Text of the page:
I’m a little bit of a data junkie. I love collecting odd facts, and as a result, people often ask me for help in sourcing data. Here’s my favorite odd data source this year.
One common problem with retail developments is that one needs to nail down the amount of vehicular traffic. In much of America, vehicular traffic is the quickest way to measure potential demand. While there is data that is available from government when it comes to traffic counts on major roads, if you have a retail site on a side street, you’re basically out of luck. While you can make estimates, you never have really good data unless, of course, you’re willing to pay for someone to stand and count cars for a couple of weeks and even then, it’s just a sample of who drove by you. It doesn’t help you solve the more interesting question of where are they going and where did they come from.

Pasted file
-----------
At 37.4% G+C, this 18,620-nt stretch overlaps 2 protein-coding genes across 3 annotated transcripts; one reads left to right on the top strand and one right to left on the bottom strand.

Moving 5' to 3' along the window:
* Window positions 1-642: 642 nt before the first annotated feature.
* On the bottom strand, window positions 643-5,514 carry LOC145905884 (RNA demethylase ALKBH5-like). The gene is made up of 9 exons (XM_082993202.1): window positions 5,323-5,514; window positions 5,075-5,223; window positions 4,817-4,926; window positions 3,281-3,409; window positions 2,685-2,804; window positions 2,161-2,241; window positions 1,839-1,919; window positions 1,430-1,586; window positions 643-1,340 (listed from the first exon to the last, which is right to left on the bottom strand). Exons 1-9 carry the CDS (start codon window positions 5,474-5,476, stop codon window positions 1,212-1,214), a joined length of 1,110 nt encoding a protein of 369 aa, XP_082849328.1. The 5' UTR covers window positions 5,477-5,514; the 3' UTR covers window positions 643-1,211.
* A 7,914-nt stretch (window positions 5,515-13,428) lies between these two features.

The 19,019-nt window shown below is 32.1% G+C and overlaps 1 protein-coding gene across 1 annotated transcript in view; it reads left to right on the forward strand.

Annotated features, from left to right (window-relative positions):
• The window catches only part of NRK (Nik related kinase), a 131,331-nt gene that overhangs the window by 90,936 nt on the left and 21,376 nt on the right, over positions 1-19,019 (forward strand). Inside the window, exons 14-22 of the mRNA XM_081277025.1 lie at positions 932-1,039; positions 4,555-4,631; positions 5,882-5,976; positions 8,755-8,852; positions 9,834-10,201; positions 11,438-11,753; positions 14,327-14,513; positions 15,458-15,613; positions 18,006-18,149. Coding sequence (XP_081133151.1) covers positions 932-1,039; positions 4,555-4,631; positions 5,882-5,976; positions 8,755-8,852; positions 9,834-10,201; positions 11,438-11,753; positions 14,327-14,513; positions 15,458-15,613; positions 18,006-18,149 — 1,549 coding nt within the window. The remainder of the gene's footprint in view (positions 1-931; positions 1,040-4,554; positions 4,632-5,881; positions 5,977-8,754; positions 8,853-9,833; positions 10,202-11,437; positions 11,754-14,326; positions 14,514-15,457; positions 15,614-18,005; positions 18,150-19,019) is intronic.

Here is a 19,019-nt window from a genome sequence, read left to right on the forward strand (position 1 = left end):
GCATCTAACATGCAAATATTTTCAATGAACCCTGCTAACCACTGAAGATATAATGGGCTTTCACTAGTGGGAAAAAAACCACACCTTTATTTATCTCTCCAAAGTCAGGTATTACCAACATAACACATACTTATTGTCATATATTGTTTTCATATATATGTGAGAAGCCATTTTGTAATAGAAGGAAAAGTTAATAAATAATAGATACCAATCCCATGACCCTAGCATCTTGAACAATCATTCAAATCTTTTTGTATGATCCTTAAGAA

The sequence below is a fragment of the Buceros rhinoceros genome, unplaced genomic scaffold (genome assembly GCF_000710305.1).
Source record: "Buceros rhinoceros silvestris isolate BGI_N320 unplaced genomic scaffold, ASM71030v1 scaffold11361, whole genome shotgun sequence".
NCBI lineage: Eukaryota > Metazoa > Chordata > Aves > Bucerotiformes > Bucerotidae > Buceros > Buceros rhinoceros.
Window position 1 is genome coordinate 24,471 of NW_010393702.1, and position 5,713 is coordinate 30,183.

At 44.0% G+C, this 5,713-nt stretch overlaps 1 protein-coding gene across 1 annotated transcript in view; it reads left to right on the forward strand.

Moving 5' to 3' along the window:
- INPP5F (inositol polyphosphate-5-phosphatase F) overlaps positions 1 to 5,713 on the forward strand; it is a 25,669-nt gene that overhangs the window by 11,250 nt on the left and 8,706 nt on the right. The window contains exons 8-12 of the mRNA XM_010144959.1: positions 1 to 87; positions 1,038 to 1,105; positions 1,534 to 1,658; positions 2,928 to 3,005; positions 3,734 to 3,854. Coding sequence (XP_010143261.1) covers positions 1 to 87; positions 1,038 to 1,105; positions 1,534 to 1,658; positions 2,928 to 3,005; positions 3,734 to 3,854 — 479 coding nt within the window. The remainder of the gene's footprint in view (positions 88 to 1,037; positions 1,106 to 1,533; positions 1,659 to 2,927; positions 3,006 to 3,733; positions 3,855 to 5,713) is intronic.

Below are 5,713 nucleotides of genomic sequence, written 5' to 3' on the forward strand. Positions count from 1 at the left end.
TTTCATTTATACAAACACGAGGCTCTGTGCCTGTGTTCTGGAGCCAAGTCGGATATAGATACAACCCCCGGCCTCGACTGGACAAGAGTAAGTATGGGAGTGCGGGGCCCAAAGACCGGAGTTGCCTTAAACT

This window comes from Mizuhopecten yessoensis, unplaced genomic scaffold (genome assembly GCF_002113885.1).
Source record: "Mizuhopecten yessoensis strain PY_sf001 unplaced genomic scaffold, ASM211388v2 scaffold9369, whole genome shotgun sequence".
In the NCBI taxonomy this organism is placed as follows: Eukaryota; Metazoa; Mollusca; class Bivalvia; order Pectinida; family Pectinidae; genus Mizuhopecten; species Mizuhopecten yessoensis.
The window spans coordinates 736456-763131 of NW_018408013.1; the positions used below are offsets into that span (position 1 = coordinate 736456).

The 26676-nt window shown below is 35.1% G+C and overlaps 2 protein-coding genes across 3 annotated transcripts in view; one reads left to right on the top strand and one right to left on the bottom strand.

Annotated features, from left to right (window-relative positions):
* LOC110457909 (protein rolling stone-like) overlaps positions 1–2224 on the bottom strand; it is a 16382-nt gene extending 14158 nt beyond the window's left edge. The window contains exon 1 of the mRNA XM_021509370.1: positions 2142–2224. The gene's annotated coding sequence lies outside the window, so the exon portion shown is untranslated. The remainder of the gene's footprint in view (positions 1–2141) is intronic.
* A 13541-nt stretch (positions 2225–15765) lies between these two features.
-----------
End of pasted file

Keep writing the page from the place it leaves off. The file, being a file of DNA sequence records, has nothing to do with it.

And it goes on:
There’s a new source of data coming from an unlikely source: Uber.
To make a long story short, they have a new initiative called Uber Movement. They have decided to provide access to anonymous data from over 2 billion trips over a six year period. That’s an incredible treasure trove of data, and it’s just begging to be mined. Of course, Uber has its own reasons for doing this; they want to convince city planners that shared car services are the way of the future. If they’re going to convince regulators that Uber can supplement and/or replace mass transit systems, they need to get the data out there.
In any event, for now, I’ll just enjoy the fact that I can finally have real data on where people are going when they drive by a site that I own.